I've been reading a number of blog posts recently, primarily on mrhmag.com, where people have detailed the various solutions they have come up with for carting around the flotsam & jetsam associated with building a layout. There's electrical, tracklaying, scenery, and layout construction equipment that is useful at this end of the layout one minute, and down at the other end of the room the next. There are some very creative ideas out there, and it spurred some thought as to how I might want to tackle this in my own basement.
So it was no surprise that as I found myself wandering the lower levels of our closest Target store a few weeks ago, I viewed the store shelving and racking that was up for disposal (Target is closing their Canadian stores) with my model railroading eye. And I liked what I saw. Here were some heavy-duty, mobile units with adjustable shelves fairly screaming out to me regarding their usefulness for my modelling needs. After a quick internal debate, I rolled out the front doors of the Target with a 2 foot wide, double-sided mobile unit sporting six height-adjustable shelves. The price was right at the time, and with the closing dates fast approaching my wife tells me the units are now going for half of what I paid.
Once the shelf unit was in my basement, the question became one of how do I best utilize what it had to offer. Drawing on some of what I'd read and seen others doing, I purchased some pegboard and slid that down the middle in order to have a place to hang tools. I also cut a piece of plywood to fit on the base, upon which were placed several plastic drawer units that have been occupying various spots in my workshop, but never all in the same, handy spot. Now I could have them all next to my workbench or roll them out to whichever portion of the layout I would be working on.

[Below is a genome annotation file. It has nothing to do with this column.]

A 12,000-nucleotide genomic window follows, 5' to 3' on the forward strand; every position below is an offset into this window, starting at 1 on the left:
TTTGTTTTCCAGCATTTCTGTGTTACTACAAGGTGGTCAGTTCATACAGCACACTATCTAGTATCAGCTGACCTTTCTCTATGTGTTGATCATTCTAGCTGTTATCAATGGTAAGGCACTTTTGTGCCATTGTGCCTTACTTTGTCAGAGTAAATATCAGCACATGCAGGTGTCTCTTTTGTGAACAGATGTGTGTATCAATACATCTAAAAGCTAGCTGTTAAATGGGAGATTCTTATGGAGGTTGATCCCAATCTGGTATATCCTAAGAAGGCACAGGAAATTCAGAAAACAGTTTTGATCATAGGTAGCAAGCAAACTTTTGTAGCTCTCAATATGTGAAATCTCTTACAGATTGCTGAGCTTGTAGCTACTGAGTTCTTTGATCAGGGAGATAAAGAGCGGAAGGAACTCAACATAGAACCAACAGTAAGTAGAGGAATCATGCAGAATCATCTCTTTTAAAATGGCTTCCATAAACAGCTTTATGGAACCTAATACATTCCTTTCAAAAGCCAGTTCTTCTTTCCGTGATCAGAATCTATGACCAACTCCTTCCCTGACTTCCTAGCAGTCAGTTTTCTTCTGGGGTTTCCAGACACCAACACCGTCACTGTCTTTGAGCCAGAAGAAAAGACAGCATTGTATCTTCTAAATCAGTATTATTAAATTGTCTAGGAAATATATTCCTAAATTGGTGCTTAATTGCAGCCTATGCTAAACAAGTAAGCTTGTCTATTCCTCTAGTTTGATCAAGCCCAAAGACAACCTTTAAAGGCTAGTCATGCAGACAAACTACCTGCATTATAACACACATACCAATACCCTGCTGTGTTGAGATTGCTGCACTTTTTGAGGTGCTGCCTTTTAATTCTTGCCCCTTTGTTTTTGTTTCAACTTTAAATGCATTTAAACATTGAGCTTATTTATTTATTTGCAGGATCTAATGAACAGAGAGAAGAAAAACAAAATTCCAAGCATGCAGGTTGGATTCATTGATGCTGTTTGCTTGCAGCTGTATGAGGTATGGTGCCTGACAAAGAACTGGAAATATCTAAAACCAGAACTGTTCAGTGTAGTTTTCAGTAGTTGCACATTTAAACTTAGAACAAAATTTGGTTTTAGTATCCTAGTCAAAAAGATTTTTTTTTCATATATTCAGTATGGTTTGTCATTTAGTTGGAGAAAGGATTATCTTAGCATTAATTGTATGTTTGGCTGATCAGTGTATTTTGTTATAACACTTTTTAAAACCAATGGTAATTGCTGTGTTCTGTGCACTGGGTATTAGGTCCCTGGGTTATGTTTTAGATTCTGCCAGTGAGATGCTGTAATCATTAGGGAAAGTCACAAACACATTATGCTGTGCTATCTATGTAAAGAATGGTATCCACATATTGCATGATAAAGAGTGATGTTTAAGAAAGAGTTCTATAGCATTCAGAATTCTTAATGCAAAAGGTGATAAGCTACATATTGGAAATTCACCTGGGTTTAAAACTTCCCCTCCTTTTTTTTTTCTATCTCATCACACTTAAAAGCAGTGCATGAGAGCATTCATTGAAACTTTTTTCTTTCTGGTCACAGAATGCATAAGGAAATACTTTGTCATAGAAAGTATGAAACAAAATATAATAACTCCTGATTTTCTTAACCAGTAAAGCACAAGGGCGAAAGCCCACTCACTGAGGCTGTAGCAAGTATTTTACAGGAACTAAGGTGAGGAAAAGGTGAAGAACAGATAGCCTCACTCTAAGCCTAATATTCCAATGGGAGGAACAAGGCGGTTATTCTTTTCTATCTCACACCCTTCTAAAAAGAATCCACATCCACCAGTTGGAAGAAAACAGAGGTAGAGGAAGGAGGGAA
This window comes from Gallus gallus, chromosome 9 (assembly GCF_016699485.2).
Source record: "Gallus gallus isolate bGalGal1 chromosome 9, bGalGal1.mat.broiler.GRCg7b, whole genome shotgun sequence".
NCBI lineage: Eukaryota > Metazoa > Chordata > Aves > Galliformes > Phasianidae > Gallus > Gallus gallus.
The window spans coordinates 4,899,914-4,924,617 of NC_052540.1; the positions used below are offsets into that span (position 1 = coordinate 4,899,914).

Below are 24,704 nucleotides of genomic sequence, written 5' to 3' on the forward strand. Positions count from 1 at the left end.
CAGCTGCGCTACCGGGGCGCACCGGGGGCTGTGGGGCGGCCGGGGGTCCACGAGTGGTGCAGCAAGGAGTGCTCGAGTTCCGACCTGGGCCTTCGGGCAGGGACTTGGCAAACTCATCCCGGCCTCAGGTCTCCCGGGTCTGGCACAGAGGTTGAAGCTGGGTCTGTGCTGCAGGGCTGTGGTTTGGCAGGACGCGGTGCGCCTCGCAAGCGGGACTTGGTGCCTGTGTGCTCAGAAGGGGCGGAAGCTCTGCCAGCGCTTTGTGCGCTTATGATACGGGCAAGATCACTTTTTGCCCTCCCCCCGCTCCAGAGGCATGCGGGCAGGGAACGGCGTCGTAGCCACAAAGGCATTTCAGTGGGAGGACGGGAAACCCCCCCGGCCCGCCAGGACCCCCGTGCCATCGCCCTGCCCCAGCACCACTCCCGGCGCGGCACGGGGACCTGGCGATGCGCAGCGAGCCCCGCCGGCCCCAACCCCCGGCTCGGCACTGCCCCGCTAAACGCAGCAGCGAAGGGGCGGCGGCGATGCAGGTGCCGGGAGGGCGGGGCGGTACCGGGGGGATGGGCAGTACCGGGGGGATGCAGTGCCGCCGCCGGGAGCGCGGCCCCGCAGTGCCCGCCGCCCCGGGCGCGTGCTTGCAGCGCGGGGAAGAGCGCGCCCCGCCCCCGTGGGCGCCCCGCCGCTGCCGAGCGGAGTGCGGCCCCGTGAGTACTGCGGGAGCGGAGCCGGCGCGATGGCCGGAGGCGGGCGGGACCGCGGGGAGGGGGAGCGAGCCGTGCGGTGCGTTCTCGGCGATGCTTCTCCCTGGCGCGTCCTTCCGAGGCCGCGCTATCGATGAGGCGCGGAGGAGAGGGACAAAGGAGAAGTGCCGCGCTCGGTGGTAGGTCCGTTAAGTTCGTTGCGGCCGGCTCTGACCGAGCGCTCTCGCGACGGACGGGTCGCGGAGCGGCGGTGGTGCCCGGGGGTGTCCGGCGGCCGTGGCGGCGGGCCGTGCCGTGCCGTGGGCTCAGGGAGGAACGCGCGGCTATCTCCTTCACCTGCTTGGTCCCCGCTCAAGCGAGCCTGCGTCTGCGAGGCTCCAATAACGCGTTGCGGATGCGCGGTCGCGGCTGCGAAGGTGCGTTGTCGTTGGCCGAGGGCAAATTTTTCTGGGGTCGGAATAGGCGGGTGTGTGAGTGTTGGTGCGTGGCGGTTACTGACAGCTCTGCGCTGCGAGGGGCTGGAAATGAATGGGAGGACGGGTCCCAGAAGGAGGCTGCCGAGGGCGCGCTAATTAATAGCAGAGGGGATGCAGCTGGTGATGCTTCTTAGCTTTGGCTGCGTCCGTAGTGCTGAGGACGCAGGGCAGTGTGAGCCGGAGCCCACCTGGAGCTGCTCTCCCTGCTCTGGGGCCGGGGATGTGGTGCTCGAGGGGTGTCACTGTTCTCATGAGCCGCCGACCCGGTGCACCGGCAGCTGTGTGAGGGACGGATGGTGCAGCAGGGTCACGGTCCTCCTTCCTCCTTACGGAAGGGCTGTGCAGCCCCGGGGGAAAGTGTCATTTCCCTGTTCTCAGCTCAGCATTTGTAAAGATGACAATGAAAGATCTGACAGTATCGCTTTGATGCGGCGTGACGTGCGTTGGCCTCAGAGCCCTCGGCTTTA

This is about as far as I've gotten so far. How to best utilize the shelves, especially with respect to not having things slide off of them as I roll through the basement, is one item still to be addressed. I should note that the rolling qualities of the shelf unit are not the best on the varying carpet surfaces I have loosely laid down in the basement until the walls are finished, and the unit is quite heavy without a good fixed handle to maneuver by. A smooth, hard floor would work best.
Having said that, I now am one step closer to having the model-building tools I need at hand without having to search throughout the basement for where I last put them down. A place for everything, and everything in its place, as they say!